The Basics of Business Japanese
The other type of Japanese is business Japanese that uses keigo (敬語), which is the honorific Japanese speech. This type, as it suggests, is the kind where you would use in a business setting. Whether it is in the office, to your colleagues or seniors, or in a meeting, it’s undoubtedly more formal than conversational Japanese. Business Japanese consists of more complicated words and phrases, sentence structures and specific grammar to use in this kind of setting. You might even require to be familiar with more kanji (漢字), the Chinese characters and also one of the three writing systems in the Japanese language (whereas in conversational Japanese, you’ll be able to pass without requiring many kanji characters).
As mentioned before, this type of Japanese is more formal than the other one. So you won’t hear it being used as often. Unless the Japanese drama or movie you’re watching is in a business or formal setting, you won’t be as exposed to it in those mediums.
Why Learn Business Japanese?
If it’s slightly more difficult and more substantial than conversational Japanese, why learn it then? Well, first of all, it’s extremely useful and important. In fact, it is crucial in the particular environment. Japanese companies and business workers expect a certain level of formality in speech. Not only is it required in situations like meetings and interactions with other colleagues in the office, but it’ll also definitely impress them with your fluency in a complicated level of the language.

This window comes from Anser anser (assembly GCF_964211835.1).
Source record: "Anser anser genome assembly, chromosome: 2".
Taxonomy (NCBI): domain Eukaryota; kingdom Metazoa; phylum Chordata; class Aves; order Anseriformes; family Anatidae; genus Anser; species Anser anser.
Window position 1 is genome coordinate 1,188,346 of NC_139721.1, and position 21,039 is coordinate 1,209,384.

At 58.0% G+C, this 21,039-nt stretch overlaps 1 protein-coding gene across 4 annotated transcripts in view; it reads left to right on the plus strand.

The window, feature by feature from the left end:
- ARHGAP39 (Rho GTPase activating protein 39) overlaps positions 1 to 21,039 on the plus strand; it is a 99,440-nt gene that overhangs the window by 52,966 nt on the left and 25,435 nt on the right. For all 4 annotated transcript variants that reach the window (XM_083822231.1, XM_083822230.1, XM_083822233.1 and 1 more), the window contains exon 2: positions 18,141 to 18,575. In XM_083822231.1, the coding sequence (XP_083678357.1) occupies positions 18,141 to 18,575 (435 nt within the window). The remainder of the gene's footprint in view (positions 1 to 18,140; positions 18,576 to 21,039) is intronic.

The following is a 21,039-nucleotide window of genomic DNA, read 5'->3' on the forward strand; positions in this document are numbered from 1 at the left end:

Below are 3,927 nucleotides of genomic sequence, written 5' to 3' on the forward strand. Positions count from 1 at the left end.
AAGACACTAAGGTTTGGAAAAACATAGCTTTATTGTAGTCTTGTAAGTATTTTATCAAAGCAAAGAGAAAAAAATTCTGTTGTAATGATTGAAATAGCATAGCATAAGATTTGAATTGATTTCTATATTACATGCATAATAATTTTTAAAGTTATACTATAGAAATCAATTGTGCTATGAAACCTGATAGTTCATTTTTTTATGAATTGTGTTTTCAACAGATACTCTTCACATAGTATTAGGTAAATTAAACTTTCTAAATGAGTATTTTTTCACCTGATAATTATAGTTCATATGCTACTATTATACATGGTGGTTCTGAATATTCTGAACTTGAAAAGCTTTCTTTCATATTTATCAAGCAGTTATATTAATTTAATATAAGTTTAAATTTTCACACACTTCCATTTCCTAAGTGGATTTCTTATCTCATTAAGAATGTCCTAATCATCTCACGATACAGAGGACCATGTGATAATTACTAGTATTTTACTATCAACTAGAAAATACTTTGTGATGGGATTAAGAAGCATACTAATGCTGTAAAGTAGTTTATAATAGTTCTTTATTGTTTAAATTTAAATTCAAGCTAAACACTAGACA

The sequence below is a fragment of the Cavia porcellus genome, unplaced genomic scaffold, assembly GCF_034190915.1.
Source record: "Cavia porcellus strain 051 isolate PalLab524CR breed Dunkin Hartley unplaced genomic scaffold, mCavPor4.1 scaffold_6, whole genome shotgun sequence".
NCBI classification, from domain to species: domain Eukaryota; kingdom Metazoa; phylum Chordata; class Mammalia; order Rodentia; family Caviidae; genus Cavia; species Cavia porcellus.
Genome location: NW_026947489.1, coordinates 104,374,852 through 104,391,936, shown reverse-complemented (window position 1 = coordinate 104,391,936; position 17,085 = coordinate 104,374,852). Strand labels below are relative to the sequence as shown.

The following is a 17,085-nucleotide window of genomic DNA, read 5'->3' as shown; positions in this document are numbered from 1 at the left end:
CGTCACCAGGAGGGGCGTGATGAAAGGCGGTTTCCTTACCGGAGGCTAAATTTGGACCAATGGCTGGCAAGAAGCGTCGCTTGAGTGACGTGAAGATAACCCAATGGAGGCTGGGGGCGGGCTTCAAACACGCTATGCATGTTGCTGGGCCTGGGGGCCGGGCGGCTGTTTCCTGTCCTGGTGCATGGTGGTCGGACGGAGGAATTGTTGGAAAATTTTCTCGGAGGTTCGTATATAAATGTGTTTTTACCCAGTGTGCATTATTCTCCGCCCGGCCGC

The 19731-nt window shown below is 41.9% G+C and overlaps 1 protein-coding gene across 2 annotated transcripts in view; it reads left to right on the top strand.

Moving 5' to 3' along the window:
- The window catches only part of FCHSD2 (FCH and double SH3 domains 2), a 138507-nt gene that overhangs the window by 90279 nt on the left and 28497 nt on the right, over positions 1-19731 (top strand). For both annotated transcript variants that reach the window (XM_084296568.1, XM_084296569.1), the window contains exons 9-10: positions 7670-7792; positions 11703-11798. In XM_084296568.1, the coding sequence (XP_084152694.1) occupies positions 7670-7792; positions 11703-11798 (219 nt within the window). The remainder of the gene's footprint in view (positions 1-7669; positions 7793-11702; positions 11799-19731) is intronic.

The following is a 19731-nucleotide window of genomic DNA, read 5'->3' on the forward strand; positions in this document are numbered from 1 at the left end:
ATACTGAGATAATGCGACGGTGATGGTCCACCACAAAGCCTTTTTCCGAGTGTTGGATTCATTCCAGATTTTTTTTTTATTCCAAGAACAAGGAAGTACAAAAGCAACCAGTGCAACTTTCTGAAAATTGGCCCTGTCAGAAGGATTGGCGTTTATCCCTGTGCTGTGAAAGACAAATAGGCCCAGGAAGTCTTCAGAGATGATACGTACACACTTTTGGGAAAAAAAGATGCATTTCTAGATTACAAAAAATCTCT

It’s not just the language but the etiquette and mannerisms that come along with it. Most expect specific customs when dealing in a business environment. Some of these etiquettes include a certain way of dressing and movement. Even handing over a business card has a particular way.
Who Should Learn Business Japanese?
Business Japanese is extremely necessary for those who are planning to work in Japan or are required to liaise with Japanese clients. It is considered professionalism and the bare minimum in meetings and those of the likes. You will also want to be able to understand what the other party is talking about, since the vocabulary that comes with business Japanese is a few steps up from conversational Japanese.
Which Is Better: Conversational or Business?
So, which is better, conversational Japanese or business Japanese? The answer is, there isn’t one that is better than the other! Both conversational Japanese and business Japanese have their perks that the other doesn’t. It is more of a matter of preference and personal choice, and what the Japanese learner is learning Japanese for.
If you’re learning Japanese to converse casually, conversational Japanese is substantial. If you are working in a Japanese company or plan to, or have Japanese clients that you want to impress, then business Japanese is the better option. Either way, the Japanese people will appreciate every ounce of effort!
At the end of the day, whatever category of Japanese you choose should be of your choice. Because you’re the one learning it, and if you pick the right kind of Japanese, you’ll enjoy the learning process more. The Japanese language is a tricky one sometimes, but with a full heart of motivation, it’s as easy as ABC! Ganbatte (頑張って)!